The Bar Standards Board has outlined a move towards solicitor firm-style outcomes-focused regulation, in a consultation which also proposes the immediate suspension of some barristers facing disciplinary action.
In papers published this week, the BSB sets out its aim to introduce a single handbook of rules, incorporating an amended and simplified Code of Conduct applying to all barristers, BSB-regulated entities and those who work in such entities.
Patricia Robertson QC, chair of the BSB’s entity regulation working group, said the consultation is a ‘key milestone’ for the bar that will have ‘far-reaching’ results.
The new version of the code will move in the direction of outcomes-focused regulation, but retain an element of prescription. The BSB is set to introduce a new risk-based approach to supervision and enforcement, focusing on the greatest areas of risk.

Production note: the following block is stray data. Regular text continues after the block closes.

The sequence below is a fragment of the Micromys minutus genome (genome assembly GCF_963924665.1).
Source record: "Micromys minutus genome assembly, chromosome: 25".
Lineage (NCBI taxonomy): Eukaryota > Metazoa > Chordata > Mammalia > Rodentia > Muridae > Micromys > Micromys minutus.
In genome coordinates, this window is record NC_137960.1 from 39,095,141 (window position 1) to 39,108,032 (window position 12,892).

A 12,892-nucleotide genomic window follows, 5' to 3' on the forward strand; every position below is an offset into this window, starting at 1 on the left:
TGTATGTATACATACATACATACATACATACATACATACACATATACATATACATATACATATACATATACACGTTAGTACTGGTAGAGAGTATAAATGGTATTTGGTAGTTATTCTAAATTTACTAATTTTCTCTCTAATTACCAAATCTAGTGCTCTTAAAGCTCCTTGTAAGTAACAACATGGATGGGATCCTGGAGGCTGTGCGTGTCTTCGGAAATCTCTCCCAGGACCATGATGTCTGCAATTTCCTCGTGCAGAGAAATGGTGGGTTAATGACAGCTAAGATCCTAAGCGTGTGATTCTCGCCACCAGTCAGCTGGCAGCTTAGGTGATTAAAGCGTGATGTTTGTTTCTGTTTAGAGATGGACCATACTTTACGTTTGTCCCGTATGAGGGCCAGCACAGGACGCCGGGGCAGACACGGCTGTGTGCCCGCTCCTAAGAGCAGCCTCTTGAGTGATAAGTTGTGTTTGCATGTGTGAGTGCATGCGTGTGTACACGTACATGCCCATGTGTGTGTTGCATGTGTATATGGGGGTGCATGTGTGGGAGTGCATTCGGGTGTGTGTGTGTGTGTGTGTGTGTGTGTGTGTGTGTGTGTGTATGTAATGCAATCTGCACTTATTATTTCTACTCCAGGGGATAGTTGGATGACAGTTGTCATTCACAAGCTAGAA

Regulatory issues will be resolved through an enhanced use of supervision and monitoring to promote compliance, with only more serious breaches being dealt with by way of disciplinary action.
The BSB is also seeking to strengthen its disciplinary mechanisms. They include: broadening the grounds for interim suspension and introducing immediate suspension in exceptional cases; and applying the civil standard of proof to administrative action, increasing available sanctions from £300 to £3,000 for individuals and to £5,000 for businesses.
The BSB proposes that it should continue to prohibit barristers from holding client money, but says it will consider authorising a third party to provide an escrow facility for self-employed barristers and BSB-regulated entities.